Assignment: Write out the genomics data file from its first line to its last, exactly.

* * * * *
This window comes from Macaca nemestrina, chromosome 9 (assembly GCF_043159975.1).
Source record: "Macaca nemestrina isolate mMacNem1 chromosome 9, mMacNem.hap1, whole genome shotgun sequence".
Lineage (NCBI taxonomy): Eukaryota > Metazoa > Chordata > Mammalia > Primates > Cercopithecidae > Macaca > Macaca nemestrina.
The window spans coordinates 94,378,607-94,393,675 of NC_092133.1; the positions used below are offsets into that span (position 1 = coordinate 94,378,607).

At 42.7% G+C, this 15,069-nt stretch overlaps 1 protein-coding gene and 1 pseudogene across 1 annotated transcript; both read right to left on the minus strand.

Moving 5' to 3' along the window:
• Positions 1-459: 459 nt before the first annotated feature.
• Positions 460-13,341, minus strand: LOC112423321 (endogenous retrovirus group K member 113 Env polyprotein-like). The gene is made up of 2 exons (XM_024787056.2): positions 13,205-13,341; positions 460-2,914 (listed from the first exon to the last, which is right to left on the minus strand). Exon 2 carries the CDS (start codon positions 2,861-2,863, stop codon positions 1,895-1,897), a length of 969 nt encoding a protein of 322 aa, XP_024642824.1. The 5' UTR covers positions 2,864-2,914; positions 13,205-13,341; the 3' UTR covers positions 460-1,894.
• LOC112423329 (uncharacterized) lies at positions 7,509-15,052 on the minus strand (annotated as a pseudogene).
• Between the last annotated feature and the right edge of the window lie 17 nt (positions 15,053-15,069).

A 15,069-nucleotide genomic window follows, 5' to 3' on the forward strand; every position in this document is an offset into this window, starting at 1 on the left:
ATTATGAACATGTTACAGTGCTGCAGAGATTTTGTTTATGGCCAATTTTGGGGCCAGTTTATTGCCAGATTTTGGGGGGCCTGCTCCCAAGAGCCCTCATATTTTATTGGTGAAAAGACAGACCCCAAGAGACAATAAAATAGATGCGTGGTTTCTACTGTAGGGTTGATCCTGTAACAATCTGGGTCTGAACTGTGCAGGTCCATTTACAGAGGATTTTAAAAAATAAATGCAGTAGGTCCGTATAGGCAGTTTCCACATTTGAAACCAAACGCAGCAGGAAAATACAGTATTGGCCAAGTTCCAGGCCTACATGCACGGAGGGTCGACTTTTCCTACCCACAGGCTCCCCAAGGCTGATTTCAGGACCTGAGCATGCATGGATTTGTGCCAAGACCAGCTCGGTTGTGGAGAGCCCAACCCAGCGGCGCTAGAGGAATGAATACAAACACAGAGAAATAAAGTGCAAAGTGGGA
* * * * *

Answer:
This window comes from Macaca nemestrina, chromosome 9 (assembly GCF_043159975.1).
Source record: "Macaca nemestrina isolate mMacNem1 chromosome 9, mMacNem.hap1, whole genome shotgun sequence".
Lineage (NCBI taxonomy): Eukaryota > Metazoa > Chordata > Mammalia > Primates > Cercopithecidae > Macaca > Macaca nemestrina.
The window spans coordinates 94,378,607-94,393,675 of NC_092133.1; the positions used below are offsets into that span (position 1 = coordinate 94,378,607).

At 42.7% G+C, this 15,069-nt stretch overlaps 1 protein-coding gene and 1 pseudogene across 1 annotated transcript; both read right to left on the minus strand.

Moving 5' to 3' along the window:
• Positions 1-459: 459 nt before the first annotated feature.
• Positions 460-13,341, minus strand: LOC112423321 (endogenous retrovirus group K member 113 Env polyprotein-like). The gene is made up of 2 exons (XM_024787056.2): positions 13,205-13,341; positions 460-2,914 (listed from the first exon to the last, which is right to left on the minus strand). Exon 2 carries the CDS (start codon positions 2,861-2,863, stop codon positions 1,895-1,897), a length of 969 nt encoding a protein of 322 aa, XP_024642824.1. The 5' UTR covers positions 2,864-2,914; positions 13,205-13,341; the 3' UTR covers positions 460-1,894.
• LOC112423329 (uncharacterized) lies at positions 7,509-15,052 on the minus strand (annotated as a pseudogene).
• Between the last annotated feature and the right edge of the window lie 17 nt (positions 15,053-15,069).

A 15,069-nucleotide genomic window follows, 5' to 3' on the forward strand; every position in this document is an offset into this window, starting at 1 on the left:
ATTATGAACATGTTACAGTGCTGCAGAGATTTTGTTTATGGCCAATTTTGGGGCCAGTTTATTGCCAGATTTTGGGGGGCCTGCTCCCAAGAGCCCTCATATTTTATTGGTGAAAAGACAGACCCCAAGAGACAATAAAATAGATGCGTGGTTTCTACTGTAGGGTTGATCCTGTAACAATCTGGGTCTGAACTGTGCAGGTCCATTTACAGAGGATTTTAAAAAATAAATGCAGTAGGTCCGTATAGGCAGTTTCCACATTTGAAACCAAACGCAGCAGGAAAATACAGTATTGGCCAAGTTCCAGGCCTACATGCACGGAGGGTCGACTTTTCCTACCCACAGGCTCCCCAAGGCTGATTTCAGGACCTGAGCATGCATGGATTTGTGCCAAGACCAGCTCGGTTGTGGAGAGCCCAACCCAGCGGCGCTAGAGGAATGAATACAAACACAGAGAAATAAAGTGCAAAGTGGGA